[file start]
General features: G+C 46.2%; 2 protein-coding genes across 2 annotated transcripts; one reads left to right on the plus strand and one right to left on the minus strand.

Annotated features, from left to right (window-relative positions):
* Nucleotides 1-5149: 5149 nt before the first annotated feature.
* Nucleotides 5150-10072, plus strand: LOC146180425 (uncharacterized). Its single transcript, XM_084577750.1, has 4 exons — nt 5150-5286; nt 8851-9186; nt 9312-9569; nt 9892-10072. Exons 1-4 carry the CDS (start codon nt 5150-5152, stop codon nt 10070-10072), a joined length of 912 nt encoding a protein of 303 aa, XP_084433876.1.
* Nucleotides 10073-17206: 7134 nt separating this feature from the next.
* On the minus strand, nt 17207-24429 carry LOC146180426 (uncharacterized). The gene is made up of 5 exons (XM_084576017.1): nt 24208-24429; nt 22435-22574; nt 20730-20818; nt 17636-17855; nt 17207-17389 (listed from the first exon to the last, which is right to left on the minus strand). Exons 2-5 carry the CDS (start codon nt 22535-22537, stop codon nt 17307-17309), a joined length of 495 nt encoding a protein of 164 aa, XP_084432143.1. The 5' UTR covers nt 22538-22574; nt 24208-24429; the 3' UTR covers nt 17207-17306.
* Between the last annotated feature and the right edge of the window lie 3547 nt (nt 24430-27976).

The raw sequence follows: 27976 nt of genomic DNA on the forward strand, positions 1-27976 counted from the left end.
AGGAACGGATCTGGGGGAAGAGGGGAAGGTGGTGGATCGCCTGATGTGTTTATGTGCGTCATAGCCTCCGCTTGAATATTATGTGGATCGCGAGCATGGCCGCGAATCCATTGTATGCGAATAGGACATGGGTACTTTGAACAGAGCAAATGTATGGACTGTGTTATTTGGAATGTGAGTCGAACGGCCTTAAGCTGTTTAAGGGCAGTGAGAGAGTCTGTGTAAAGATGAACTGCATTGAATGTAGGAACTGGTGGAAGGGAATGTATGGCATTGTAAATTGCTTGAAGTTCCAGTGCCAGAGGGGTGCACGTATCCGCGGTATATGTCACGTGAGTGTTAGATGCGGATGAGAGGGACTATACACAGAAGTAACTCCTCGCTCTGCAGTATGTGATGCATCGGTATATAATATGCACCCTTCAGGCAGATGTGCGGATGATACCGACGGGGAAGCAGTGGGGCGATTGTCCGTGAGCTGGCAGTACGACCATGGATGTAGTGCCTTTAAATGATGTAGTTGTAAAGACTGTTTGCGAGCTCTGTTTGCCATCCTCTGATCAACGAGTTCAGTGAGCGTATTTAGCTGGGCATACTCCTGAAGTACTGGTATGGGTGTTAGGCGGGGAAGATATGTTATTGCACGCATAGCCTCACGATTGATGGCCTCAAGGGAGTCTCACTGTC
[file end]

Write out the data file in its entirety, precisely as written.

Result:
General features: G+C 46.2%; 2 protein-coding genes across 2 annotated transcripts; one reads left to right on the plus strand and one right to left on the minus strand.

Annotated features, from left to right (window-relative positions):
* Nucleotides 1-5149: 5149 nt before the first annotated feature.
* Nucleotides 5150-10072, plus strand: LOC146180425 (uncharacterized). Its single transcript, XM_084577750.1, has 4 exons — nt 5150-5286; nt 8851-9186; nt 9312-9569; nt 9892-10072. Exons 1-4 carry the CDS (start codon nt 5150-5152, stop codon nt 10070-10072), a joined length of 912 nt encoding a protein of 303 aa, XP_084433876.1.
* Nucleotides 10073-17206: 7134 nt separating this feature from the next.
* On the minus strand, nt 17207-24429 carry LOC146180426 (uncharacterized). The gene is made up of 5 exons (XM_084576017.1): nt 24208-24429; nt 22435-22574; nt 20730-20818; nt 17636-17855; nt 17207-17389 (listed from the first exon to the last, which is right to left on the minus strand). Exons 2-5 carry the CDS (start codon nt 22535-22537, stop codon nt 17307-17309), a joined length of 495 nt encoding a protein of 164 aa, XP_084432143.1. The 5' UTR covers nt 22538-22574; nt 24208-24429; the 3' UTR covers nt 17207-17306.
* Between the last annotated feature and the right edge of the window lie 3547 nt (nt 24430-27976).

The raw sequence follows: 27976 nt of genomic DNA on the forward strand, positions 1-27976 counted from the left end.
AGGAACGGATCTGGGGGAAGAGGGGAAGGTGGTGGATCGCCTGATGTGTTTATGTGCGTCATAGCCTCCGCTTGAATATTATGTGGATCGCGAGCATGGCCGCGAATCCATTGTATGCGAATAGGACATGGGTACTTTGAACAGAGCAAATGTATGGACTGTGTTATTTGGAATGTGAGTCGAACGGCCTTAAGCTGTTTAAGGGCAGTGAGAGAGTCTGTGTAAAGATGAACTGCATTGAATGTAGGAACTGGTGGAAGGGAATGTATGGCATTGTAAATTGCTTGAAGTTCCAGTGCCAGAGGGGTGCACGTATCCGCGGTATATGTCACGTGAGTGTTAGATGCGGATGAGAGGGACTATACACAGAAGTAACTCCTCGCTCTGCAGTATGTGATGCATCGGTATATAATATGCACCCTTCAGGCAGATGTGCGGATGATACCGACGGGGAAGCAGTGGGGCGATTGTCCGTGAGCTGGCAGTACGACCATGGATGTAGTGCCTTTAAATGATGTAGTTGTAAAGACTGTTTGCGAGCTCTGTTTGCCATCCTCTGATCAACGAGTTCAGTGAGCGTATTTAGCTGGGCATACTCCTGAAGTACTGGTATGGGTGTTAGGCGGGGAAGATATGTTATTGCACGCATAGCCTCACGATTGATGGCCTCAAGGGAGTCTCACTGTC